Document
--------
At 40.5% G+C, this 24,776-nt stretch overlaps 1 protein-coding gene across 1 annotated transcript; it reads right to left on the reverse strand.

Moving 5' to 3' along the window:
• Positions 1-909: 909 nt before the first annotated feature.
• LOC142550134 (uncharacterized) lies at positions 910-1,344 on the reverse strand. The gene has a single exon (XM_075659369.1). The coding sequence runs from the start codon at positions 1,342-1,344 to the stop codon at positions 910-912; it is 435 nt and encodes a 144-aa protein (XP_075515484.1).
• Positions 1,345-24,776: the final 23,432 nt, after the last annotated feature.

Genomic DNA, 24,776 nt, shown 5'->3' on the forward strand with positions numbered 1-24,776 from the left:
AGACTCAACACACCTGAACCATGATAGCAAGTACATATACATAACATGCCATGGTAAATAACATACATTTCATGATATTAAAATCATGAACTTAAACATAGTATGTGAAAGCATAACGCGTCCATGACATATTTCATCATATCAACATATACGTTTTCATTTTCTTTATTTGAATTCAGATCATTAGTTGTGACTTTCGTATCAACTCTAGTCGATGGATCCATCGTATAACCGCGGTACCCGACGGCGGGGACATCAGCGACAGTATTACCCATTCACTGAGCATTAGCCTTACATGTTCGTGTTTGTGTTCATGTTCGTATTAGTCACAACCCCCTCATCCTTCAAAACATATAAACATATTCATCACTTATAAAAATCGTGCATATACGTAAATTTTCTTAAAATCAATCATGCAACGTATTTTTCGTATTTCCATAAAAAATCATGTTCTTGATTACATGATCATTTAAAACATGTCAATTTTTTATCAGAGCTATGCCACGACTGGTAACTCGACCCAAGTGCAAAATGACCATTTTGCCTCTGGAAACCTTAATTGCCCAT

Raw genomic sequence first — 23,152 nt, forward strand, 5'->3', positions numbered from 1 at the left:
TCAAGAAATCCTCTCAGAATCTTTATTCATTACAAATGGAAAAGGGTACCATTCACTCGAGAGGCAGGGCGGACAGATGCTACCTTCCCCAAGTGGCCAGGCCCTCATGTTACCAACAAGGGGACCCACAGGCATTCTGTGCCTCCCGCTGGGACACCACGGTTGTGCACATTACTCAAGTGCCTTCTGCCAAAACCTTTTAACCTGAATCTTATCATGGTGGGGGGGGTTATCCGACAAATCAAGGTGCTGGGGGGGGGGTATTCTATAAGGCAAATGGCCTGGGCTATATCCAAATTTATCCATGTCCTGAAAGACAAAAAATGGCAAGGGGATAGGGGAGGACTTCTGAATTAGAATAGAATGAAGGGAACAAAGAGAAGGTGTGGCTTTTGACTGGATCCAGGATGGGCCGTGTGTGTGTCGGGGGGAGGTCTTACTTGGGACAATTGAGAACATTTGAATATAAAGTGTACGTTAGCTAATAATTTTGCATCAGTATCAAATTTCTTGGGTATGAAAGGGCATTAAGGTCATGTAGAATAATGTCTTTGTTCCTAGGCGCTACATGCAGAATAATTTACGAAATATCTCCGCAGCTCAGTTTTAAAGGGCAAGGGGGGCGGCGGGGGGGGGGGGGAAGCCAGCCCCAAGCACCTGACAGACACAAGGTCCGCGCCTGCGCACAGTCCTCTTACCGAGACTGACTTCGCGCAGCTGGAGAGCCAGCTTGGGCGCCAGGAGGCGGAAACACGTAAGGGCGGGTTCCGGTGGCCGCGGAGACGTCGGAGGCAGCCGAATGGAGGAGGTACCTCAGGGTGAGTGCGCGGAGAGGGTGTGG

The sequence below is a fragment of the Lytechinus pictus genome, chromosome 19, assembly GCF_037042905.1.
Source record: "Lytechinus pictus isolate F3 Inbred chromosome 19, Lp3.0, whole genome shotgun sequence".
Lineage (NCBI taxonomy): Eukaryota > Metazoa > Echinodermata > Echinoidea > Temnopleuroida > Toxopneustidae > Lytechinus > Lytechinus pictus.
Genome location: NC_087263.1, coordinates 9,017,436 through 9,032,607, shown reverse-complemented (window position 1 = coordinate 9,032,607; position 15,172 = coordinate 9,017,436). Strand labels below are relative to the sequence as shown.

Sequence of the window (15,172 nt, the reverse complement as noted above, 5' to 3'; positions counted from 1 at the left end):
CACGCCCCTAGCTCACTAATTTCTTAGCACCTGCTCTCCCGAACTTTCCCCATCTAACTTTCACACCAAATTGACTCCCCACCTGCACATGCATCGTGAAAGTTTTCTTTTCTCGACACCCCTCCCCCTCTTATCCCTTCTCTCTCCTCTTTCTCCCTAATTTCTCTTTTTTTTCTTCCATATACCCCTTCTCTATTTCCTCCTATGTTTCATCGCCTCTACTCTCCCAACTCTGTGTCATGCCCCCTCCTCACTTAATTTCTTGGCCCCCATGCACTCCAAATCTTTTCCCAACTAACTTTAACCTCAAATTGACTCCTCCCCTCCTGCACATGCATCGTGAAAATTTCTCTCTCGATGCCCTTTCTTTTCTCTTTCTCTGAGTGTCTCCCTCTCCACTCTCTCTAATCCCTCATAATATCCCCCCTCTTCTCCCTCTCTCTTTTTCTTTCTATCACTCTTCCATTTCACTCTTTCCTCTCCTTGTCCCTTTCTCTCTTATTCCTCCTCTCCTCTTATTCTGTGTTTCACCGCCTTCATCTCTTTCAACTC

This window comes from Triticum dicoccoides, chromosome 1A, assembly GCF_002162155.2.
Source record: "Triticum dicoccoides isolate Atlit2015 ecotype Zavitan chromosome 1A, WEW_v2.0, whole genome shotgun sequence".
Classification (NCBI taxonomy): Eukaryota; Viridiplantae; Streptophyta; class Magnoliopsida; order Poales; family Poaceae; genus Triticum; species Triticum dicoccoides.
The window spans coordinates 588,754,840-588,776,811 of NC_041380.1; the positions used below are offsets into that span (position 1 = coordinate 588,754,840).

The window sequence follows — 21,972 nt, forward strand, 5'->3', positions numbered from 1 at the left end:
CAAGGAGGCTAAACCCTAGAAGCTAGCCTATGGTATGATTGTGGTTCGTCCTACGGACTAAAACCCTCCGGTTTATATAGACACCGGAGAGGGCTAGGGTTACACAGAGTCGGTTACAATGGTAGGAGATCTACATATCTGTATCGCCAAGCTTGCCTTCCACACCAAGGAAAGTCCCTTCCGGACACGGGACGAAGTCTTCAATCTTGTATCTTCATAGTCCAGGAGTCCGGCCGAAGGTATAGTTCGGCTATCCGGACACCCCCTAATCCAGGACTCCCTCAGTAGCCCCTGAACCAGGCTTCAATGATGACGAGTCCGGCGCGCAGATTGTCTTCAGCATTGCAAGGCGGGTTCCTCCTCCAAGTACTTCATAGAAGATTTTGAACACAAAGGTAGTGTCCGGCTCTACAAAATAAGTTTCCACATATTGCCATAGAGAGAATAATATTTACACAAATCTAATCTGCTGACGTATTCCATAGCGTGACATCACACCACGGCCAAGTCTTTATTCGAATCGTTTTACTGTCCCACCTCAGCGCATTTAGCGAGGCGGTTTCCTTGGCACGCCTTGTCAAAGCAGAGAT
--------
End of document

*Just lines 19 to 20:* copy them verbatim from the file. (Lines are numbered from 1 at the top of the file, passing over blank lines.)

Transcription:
The window spans coordinates 588,754,840-588,776,811 of NC_041380.1; the positions used below are offsets into that span (position 1 = coordinate 588,754,840).

The window sequence follows — 21,972 nt, forward strand, 5'->3', positions numbered from 1 at the left end: